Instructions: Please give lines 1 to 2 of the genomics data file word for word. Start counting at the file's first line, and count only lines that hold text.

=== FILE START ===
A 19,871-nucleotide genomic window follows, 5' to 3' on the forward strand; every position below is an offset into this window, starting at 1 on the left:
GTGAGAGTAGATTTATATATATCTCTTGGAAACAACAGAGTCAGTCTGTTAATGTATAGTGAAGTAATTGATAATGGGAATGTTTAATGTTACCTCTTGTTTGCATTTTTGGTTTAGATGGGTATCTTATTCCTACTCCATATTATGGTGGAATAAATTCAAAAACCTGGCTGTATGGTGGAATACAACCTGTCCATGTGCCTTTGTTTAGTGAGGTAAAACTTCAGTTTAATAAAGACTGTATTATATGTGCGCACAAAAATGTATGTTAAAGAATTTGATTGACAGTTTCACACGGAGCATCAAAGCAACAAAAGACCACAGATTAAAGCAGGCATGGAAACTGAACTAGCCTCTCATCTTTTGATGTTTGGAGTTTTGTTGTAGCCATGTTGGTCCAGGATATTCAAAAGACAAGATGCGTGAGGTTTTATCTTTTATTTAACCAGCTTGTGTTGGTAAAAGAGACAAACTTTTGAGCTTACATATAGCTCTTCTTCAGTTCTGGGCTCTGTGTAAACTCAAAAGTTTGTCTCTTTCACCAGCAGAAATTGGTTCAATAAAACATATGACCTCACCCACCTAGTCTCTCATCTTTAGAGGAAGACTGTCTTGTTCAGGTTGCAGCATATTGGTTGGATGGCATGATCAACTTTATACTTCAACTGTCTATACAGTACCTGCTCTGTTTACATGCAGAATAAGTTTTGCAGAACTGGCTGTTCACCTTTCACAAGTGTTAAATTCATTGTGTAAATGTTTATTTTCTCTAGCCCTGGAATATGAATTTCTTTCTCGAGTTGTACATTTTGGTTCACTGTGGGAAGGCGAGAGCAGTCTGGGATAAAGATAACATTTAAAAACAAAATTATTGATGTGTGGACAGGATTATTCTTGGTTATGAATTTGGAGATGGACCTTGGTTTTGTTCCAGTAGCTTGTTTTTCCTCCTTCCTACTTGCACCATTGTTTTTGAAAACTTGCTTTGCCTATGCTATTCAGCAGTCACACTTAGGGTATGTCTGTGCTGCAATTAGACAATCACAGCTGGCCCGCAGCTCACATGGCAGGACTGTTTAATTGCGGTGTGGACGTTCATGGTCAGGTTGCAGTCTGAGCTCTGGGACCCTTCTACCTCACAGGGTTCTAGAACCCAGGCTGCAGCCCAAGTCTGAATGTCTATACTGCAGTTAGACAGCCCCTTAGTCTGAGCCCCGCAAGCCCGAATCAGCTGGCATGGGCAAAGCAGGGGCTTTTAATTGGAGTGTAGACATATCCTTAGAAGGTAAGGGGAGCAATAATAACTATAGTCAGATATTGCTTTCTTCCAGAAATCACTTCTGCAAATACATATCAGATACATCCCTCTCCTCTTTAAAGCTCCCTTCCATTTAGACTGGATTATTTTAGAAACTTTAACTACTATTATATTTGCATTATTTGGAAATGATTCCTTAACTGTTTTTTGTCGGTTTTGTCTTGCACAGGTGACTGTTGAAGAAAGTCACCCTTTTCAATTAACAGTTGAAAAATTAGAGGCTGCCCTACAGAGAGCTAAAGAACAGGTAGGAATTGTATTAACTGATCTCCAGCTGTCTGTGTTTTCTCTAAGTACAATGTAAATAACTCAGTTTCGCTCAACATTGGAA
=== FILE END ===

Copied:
A 19,871-nucleotide genomic window follows, 5' to 3' on the forward strand; every position below is an offset into this window, starting at 1 on the left:
GTGAGAGTAGATTTATATATATCTCTTGGAAACAACAGAGTCAGTCTGTTAATGTATAGTGAAGTAATTGATAATGGGAATGTTTAATGTTACCTCTTGTTTGCATTTTTGGTTTAGATGGGTATCTTATTCCTACTCCATATTATGGTGGAATAAATTCAAAAACCTGGCTGTATGGTGGAATACAACCTGTCCATGTGCCTTTGTTTAGTGAGGTAAAACTTCAGTTTAATAAAGACTGTATTATATGTGCGCACAAAAATGTATGTTAAAGAATTTGATTGACAGTTTCACACGGAGCATCAAAGCAACAAAAGACCACAGATTAAAGCAGGCATGGAAACTGAACTAGCCTCTCATCTTTTGATGTTTGGAGTTTTGTTGTAGCCATGTTGGTCCAGGATATTCAAAAGACAAGATGCGTGAGGTTTTATCTTTTATTTAACCAGCTTGTGTTGGTAAAAGAGACAAACTTTTGAGCTTACATATAGCTCTTCTTCAGTTCTGGGCTCTGTGTAAACTCAAAAGTTTGTCTCTTTCACCAGCAGAAATTGGTTCAATAAAACATATGACCTCACCCACCTAGTCTCTCATCTTTAGAGGAAGACTGTCTTGTTCAGGTTGCAGCATATTGGTTGGATGGCATGATCAACTTTATACTTCAACTGTCTATACAGTACCTGCTCTGTTTACATGCAGAATAAGTTTTGCAGAACTGGCTGTTCACCTTTCACAAGTGTTAAATTCATTGTGTAAATGTTTATTTTCTCTAGCCCTGGAATATGAATTTCTTTCTCGAGTTGTACATTTTGGTTCACTGTGGGAAGGCGAGAGCAGTCTGGGATAAAGATAACATTTAAAAACAAAATTATTGATGTGTGGACAGGATTATTCTTGGTTATGAATTTGGAGATGGACCTTGGTTTTGTTCCAGTAGCTTGTTTTTCCTCCTTCCTACTTGCACCATTGTTTTTGAAAACTTGCTTTGCCTATGCTATTCAGCAGTCACACTTAGGGTATGTCTGTGCTGCAATTAGACAATCACAGCTGGCCCGCAGCTCACATGGCAGGACTGTTTAATTGCGGTGTGGACGTTCATGGTCAGGTTGCAGTCTGAGCTCTGGGACCCTTCTACCTCACAGGGTTCTAGAACCCAGGCTGCAGCCCAAGTCTGAATGTCTATACTGCAGTTAGACAGCCCCTTAGTCTGAGCCCCGCAAGCCCGAATCAGCTGGCATGGGCAAAGCAGGGGCTTTTAATTGGAGTGTAGACATATCCTTAGAAGGTAAGGGGAGCAATAATAACTATAGTCAGATATTGCTTTCTTCCAGAAATCACTTCTGCAAATACATATCAGATACATCCCTCTCCTCTTTAAAGCTCCCTTCCATTTAGACTGGATTATTTTAGAAACTTTAACTACTATTATATTTGCATTATTTGGAAATGATTCCTTAACTGTTTTTTGTCGGTTTTGTCTTGCACAGGTGACTGTTGAAGAAAGTCACCCTTTTCAATTAACAGTTGAAAAATTAGAGGCTGCCCTACAGAGAGCTAAAGAACAGGTAGGAATTGTATTAACTGATCTCCAGCTGTCTGTGTTTTCTCTAAGTACAATGTAAATAACTCAGTTTCGCTCAACATTGGAA